Because of this, Real Madrid’s offensive scheme has been forced to shift. They’ve developed a reliance on (and made great use of) set pieces, with corner kicks and free kicks having contributed to a large portion of Real Madrid’s goals this season (check out an article I wrote covering Real Madrid’s use of set pieces this season here). The team has also built its open-play attacking scheme around Karim Benzema, trying to get the Frenchman into good areas so he can create his magic. Whether this comes from crossing, or giving Benzema the ball outside the penalty area and allowing him to try curling shots from distance, the team relies heavily on him.

Lately though, we’ve seen another shift in Zidane’s offensive tactics. With Vinicius Jr.’s emergence this season, we’ve seen Real Madrid add a counter attacking element to their attacking scheme. The young Brazilian has great pace and ball-carrying abilities, and it’s allowed Real Madrid an outlet to get the ball upfield quickly to try and catch opponent defenses out of position. Eden Hazard, if he can even find a good run of form and stability with Los Blancos, could certainly be an asset to this offensive scheme, as the Belgian is one of the best in the business at creating chances from quick counter attacks.

However, it’s not as simple as it used to be for Los Blancos; not every attack ends with an excellent delivery into the penalty area with multiple hungry forwards poised to put it into the back of the net. Now, all goals come the hard way; with meticulous passing and the occasional Karim Benzema brilliance, as Real Madrid has to use all of its talent to break down opposition defenses. While it may not be as fun, not seeing the team score five, six, and even seven goals in multiple matches in a season, there is certainly a satisfaction knowing that every victory was won solely due to a massive effort from the entire squad.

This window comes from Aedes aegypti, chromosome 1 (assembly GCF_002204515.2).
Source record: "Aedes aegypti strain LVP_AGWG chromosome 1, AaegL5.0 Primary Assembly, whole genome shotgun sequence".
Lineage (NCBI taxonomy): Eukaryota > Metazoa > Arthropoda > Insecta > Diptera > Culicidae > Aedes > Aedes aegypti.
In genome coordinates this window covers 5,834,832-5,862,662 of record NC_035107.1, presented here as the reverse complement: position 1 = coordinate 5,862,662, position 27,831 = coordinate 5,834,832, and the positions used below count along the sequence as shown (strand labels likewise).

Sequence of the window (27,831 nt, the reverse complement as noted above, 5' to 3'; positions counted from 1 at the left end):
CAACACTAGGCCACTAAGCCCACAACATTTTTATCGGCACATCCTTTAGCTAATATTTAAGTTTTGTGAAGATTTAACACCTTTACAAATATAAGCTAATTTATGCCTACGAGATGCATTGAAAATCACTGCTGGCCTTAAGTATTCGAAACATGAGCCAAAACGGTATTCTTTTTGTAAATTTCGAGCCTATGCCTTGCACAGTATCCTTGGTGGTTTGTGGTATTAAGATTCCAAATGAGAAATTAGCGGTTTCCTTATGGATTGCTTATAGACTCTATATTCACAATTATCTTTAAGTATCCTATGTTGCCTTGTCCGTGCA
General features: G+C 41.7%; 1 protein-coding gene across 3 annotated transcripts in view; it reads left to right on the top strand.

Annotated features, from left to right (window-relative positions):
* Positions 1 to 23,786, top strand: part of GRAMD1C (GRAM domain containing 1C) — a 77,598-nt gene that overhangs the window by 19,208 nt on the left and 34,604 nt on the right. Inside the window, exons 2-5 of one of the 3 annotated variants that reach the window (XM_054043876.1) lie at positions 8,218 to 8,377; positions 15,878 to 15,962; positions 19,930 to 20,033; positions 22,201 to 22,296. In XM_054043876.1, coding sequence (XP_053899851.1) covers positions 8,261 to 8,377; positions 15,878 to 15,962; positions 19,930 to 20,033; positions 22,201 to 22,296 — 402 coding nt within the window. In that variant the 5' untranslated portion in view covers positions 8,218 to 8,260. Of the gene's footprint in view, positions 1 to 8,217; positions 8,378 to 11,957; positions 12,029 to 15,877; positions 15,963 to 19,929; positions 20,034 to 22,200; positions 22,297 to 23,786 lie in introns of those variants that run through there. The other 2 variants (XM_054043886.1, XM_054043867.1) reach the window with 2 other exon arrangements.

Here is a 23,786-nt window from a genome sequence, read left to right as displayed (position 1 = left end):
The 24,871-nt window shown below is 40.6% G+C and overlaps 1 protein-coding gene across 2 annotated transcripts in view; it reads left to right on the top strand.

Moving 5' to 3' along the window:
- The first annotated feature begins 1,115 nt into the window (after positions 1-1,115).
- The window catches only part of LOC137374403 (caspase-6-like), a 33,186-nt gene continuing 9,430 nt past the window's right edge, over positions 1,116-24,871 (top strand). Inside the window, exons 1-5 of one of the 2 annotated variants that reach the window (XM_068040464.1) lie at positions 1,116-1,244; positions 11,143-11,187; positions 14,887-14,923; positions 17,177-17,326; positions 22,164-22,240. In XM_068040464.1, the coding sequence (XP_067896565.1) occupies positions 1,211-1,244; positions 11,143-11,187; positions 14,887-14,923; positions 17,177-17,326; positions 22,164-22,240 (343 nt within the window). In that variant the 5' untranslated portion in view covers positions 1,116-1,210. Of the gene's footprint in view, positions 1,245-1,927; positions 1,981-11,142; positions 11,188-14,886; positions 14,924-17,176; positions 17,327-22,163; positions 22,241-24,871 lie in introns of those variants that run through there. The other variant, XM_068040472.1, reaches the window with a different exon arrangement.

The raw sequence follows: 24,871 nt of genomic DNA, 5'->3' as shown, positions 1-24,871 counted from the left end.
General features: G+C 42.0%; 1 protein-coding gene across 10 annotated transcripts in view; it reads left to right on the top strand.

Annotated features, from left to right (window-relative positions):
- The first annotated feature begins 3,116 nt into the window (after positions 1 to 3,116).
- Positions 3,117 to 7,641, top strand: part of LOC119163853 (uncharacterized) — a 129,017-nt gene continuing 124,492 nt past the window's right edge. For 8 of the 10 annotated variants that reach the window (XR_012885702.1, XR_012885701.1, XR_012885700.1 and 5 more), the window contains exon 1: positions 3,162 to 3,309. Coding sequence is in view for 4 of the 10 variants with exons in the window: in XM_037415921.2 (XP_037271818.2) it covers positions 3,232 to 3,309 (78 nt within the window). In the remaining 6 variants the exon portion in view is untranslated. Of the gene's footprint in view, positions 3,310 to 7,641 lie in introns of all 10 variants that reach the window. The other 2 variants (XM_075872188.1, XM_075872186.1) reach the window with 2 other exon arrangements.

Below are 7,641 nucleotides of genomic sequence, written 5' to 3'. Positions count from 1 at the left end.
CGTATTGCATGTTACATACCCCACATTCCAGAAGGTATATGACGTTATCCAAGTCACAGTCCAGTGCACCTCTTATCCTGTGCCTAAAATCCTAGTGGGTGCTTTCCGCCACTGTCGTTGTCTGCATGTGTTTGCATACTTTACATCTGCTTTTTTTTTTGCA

By the Numbers:

*Note: the numbers in this section will not match the goal tallies stated earlier, as these numbers only factor in the UEFA Champions League and La Liga. It’s also worth noting that while the percentage of goals that have come from crosses has risen this season, the total number of goals coming from crosses has drastically fallen in the past few seasons.

  • 2015/16 Season: 137 goals, 37 from crosses (27%)
  • 2016/17 Season: 140 goals, 40 from crosses (28.6%)
  • 2017/18 Season: 127 goals, 21 from crosses (16.5%)
  • 2018/19 Season: 78 goals, 16 from crosses (20.5%)
  • 2019/20 Season: 86 goals, 13 from crosses (15.1%)
  • 2020/21 Season (so far): 76 goals, 20 from crosses (26.3%)